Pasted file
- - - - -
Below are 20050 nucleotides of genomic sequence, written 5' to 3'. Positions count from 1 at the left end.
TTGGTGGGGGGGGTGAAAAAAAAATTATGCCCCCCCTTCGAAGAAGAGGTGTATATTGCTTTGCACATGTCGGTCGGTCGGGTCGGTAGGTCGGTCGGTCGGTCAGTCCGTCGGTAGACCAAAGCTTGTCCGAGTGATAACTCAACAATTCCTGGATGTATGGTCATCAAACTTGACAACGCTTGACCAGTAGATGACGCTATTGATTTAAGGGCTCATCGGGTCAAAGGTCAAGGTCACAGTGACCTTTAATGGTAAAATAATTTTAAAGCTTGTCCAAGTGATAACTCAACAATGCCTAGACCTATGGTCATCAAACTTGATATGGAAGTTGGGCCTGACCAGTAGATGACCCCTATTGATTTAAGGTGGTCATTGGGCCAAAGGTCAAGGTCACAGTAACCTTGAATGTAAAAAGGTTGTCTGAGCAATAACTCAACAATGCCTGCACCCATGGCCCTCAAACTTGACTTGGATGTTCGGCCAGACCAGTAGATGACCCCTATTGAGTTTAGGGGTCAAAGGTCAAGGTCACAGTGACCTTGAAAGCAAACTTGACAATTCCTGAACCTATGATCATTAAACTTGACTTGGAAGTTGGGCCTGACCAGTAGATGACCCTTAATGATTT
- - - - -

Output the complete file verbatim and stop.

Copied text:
Below are 20050 nucleotides of genomic sequence, written 5' to 3'. Positions count from 1 at the left end.
TTGGTGGGGGGGGTGAAAAAAAAATTATGCCCCCCCTTCGAAGAAGAGGTGTATATTGCTTTGCACATGTCGGTCGGTCGGGTCGGTAGGTCGGTCGGTCGGTCAGTCCGTCGGTAGACCAAAGCTTGTCCGAGTGATAACTCAACAATTCCTGGATGTATGGTCATCAAACTTGACAACGCTTGACCAGTAGATGACGCTATTGATTTAAGGGCTCATCGGGTCAAAGGTCAAGGTCACAGTGACCTTTAATGGTAAAATAATTTTAAAGCTTGTCCAAGTGATAACTCAACAATGCCTAGACCTATGGTCATCAAACTTGATATGGAAGTTGGGCCTGACCAGTAGATGACCCCTATTGATTTAAGGTGGTCATTGGGCCAAAGGTCAAGGTCACAGTAACCTTGAATGTAAAAAGGTTGTCTGAGCAATAACTCAACAATGCCTGCACCCATGGCCCTCAAACTTGACTTGGATGTTCGGCCAGACCAGTAGATGACCCCTATTGAGTTTAGGGGTCAAAGGTCAAGGTCACAGTGACCTTGAAAGCAAACTTGACAATTCCTGAACCTATGATCATTAAACTTGACTTGGAAGTTGGGCCTGACCAGTAGATGACCCTTAATGATTT